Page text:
Discussion in 'Horse Management' started by jgs, Apr 9, 2011.

  1. jgs

    jgs New Member

    I having read an article on worming which suggests having manure tested for worms and if worms present then give them treatment rather that just worm regularly Wondering if anyone follows this regime and if so how much does the vet charge, and how effective ?
  2. citygirl

    citygirl Gold Member

  3. Leti loves Elmo

    Leti loves Elmo Well-known Member

    Why? Its so easy just popping a $12 wormer in them every 2-3 months.
  4. whitepantheress

    whitepantheress Well-known Member

    Ours charges $20, you just take in fresh poop :)
  5. Maree4

    Maree4 Gold Member

    I know its a little more expensive but I had a blood test done for another reason, and it showed no worm burden. I worm 6 -8 weekly rotating between Equamax and Stratagey. ;)
    A poo test is a cheaper option, but I have never had one done.
    Last edited: Apr 9, 2011
  6. wormwatch

    wormwatch Active Member

    I do a worm egg count testing, but only for WA horses at the moment. There are other labs around and I'd be happy to pass on the details of someone closer or cheaper if that helps.

    The egg counts give you useful information, but only when the egg count is done at the right time and the results are interpreted carefully. It's a good idea to discuss the egg count test result and your worming plan with your vet - they understand the specifics of your horse, it's management and your property much better than a person looking down a microscope or at the other end of a phone or computer.

    Why would you bother doing a worm egg count when you can use a $12 wormer every 2-3 months? That's actually a good question. Some of the wormers are no longer effective against the types of worms we commonly see in horses in southern Australia (including Perth). Without testing, you have no idea how well your worming programme is currently working. You can also use worm egg count test results to develop a worming plan that uses treatments effectively and sustainably, and this helps to prolong the time that the treatments currently available remain effective against the worms infecting horses on your property.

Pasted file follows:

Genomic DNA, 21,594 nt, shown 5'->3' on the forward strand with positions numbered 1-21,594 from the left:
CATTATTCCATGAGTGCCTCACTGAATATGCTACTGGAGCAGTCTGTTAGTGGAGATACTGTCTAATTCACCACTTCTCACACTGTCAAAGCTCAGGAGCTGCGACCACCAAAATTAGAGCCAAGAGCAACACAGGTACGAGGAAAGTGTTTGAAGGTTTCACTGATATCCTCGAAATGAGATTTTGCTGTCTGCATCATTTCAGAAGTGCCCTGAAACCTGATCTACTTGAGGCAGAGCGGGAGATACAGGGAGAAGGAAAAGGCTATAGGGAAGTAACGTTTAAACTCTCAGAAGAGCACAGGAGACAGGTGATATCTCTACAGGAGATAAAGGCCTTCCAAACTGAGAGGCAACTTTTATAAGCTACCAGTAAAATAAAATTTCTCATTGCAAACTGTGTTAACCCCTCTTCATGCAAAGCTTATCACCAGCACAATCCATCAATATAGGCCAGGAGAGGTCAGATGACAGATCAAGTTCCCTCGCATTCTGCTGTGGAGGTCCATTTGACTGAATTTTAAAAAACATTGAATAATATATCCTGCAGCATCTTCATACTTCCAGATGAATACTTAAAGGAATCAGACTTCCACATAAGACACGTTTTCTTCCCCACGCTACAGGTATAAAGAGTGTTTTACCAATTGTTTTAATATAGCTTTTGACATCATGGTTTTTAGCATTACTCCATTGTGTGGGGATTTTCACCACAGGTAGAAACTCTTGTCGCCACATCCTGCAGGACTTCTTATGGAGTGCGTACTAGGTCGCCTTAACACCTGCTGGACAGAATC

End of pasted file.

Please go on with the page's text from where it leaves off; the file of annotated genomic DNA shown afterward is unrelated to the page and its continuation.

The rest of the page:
Maree - I'm glad to hear that you got some good blood test results back for your horse. I'd be interested to know what blood tests are being used by your vet to assess worm burdens. Horses with heavy worm burdens can have low protein levels in their blood and an increase in some inflammatory blood cells, but there are a number of causes (apart from worms) that can cause low protein levels and elevated inflammatory cell numbers in blood, and not all horses with a heavy worm burden will have low protein levels or high inflammatory cell numbers in their blood. There is a test available in the UK that tests for antibodies to tapeworms, but it's not being widely used any more. We think this is because tapeworm treatments are so cheap and widely available, but it would be helpful to be able to access a test to monitor the effectiveness of our tapeworm control programmes. Another lab and I have both been unsuccessful in being able to get in contact the developers of the test to try to bring it to Australia. If your vet has access to the tapeworm test, I'd love to speak to them and get some details.
    Last edited: Apr 10, 2011
  7. citygirl

    citygirl Gold Member

    Exactly !

    well said wormwatch **)**)


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